Homeschooling in Vietnam

(VOVworld) - Homeschooling, already popular in many Western countries, is becoming accepted in Vietnam. Let’s follow VOV reporter Thanh Ha to visit 4-and-a-half-year-old Tue Lam and her mother Phuong Dang to find out about their homeschooling experience.

There’s a common saying in Vietnamese: “A day at school is a day full of fun”. For 4-and-a-half-year-old Tue Lam, often called Bu, every day is full of adventures and joy, but not at a school. She has been homeschooled by her mother, 29-year-old Phuong Dang, for more than 2 years. Their typical day includes a lot of free play and free discussion in English on diverse topics such as math, animals, or  science. Today’s topic is plants and trees:

- Bu: “This is a seed, and it grows bigger and bigger into a sunflower.”

- Mom: “Alright, plants and trees. What is this?”

- Bu: “It’s a seed.” 

- Mom: “And it grows into a…?”

- Bu: “A seedling”.

- Mom: “This part right here?”

- Bu: “The roots”.

- Mom: “Correct!”

Homeschooling in Vietnam - ảnh 1
Lovely little Bu (Source: Phuong Dang)

Phuong graduated from SUNY Plattsburg University in New York, Fine Arts Major and has 5 years of experience teaching English to both children and adults. After researching homeschooling and observing the way children develop, Phuong believes this is the best education for her child: “I chose homeschooling because I believe that free play is very important for children. Children learn a lot through freely exploring things or the environment at their own pace. And it’s also important that children have enough space for moving and using their body however they want. I read a lot of books by different authors who write about education. You gotta educate yourself first when you want to educate your kid.”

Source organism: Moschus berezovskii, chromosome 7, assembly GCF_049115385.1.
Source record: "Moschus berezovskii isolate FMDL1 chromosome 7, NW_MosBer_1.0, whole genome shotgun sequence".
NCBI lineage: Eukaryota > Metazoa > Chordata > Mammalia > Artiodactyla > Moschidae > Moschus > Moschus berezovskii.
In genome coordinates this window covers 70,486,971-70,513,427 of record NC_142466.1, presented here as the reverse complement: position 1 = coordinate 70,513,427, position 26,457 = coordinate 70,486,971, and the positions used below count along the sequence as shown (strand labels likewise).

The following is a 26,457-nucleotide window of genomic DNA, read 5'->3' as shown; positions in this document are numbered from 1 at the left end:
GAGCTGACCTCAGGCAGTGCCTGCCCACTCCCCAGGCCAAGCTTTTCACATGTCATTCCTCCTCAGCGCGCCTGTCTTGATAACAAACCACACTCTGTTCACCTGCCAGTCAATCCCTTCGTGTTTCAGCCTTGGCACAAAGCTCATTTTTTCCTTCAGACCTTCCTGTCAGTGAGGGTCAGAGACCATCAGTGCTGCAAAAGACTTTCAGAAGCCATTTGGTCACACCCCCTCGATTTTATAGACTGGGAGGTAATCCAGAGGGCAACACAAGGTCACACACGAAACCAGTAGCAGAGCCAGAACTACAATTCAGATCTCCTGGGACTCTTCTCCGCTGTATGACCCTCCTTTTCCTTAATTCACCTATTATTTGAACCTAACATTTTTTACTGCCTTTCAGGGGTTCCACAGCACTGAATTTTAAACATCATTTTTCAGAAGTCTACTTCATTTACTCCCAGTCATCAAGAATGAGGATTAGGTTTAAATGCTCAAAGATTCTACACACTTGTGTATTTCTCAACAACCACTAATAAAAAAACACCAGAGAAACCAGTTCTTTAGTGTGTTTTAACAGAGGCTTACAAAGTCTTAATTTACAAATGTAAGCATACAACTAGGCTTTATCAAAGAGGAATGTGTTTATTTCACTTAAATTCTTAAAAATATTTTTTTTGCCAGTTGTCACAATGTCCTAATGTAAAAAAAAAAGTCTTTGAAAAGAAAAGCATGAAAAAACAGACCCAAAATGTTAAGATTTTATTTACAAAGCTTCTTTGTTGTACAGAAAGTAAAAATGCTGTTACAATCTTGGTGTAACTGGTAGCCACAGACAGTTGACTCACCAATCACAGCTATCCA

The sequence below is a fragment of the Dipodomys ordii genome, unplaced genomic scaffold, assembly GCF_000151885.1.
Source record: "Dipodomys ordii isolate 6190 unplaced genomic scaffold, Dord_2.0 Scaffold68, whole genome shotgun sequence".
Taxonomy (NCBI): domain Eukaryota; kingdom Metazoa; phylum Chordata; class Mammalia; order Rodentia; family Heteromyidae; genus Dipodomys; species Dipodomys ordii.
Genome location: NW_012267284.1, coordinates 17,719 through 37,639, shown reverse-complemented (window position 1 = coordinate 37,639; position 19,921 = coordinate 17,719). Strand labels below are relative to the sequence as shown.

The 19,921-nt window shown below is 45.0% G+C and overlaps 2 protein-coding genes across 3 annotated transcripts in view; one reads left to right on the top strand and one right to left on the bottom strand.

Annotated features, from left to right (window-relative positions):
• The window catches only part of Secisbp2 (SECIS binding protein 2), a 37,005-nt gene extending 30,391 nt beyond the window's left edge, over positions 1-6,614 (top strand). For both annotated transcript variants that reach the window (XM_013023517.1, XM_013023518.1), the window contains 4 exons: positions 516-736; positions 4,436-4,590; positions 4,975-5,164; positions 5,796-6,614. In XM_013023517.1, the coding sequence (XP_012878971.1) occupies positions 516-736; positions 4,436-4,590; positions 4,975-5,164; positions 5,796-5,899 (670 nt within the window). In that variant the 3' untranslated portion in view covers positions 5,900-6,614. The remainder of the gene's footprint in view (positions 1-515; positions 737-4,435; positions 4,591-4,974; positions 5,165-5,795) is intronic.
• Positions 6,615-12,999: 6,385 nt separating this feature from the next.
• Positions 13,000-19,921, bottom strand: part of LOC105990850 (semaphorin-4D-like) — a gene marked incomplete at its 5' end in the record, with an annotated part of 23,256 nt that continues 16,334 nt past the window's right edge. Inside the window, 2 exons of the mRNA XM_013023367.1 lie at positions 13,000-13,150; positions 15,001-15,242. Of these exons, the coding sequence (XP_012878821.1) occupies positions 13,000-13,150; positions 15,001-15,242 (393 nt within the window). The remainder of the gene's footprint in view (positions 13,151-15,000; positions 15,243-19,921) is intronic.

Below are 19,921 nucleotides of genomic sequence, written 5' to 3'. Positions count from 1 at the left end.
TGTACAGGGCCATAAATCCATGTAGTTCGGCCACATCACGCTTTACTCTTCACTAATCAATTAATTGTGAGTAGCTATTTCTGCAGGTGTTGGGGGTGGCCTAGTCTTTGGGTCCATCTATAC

For the past 2 years, Phuong has been teaching her daughter English through ordinary conversations and a lot of reading. Now, at the age of 4 and a half, little Bu can communicate fluently in English about the weather, the environment, machines, bikes, even abstract things like life, death, and love. She seems to enjoy absorbing knowledge effortlessly through talking and reading: “Six and then seven… I can count higher than seven. I learn all of this from mommy’s English. I speak English all day long. I have a book about math, and a book about how things work, too, about machines.”

Homeschooling in Vietnam - ảnh 2
Bu and her mother (Source: Phuong Dang)

Phuong believes each child develops at her own pace, so she doesn’t pay too much attention to how many milestones her daughter has reached. The most important thing is that she gets to watch her child grow every day, as opposed to receiving assessments from teachers at the end of the school day and assuming that they’re accurate. At first, Phuong’s family were not completely convinced to let little Bu follow this path. The most troubling issue to them is how she will develop social skills if she doesn’t go to school. Phuong has the answer: “Most people believe that homeschooled kids only spend all their time at home, and that’s not quite true. We do go out together. I take my kid to very normal places like supermarkets or coffee shops or other public places like the parks, or playgrounds where she can meet other kids. Most of the time she doesn’t know them but it doesn’t take kids a long time to play together. The other part about homeschooling is the kids also spend a lot of time with their family members, their parents, their siblings and their grandparents so they have an opportunity to develop their relationship with the family. Socializing can happen between individuals of various ages.”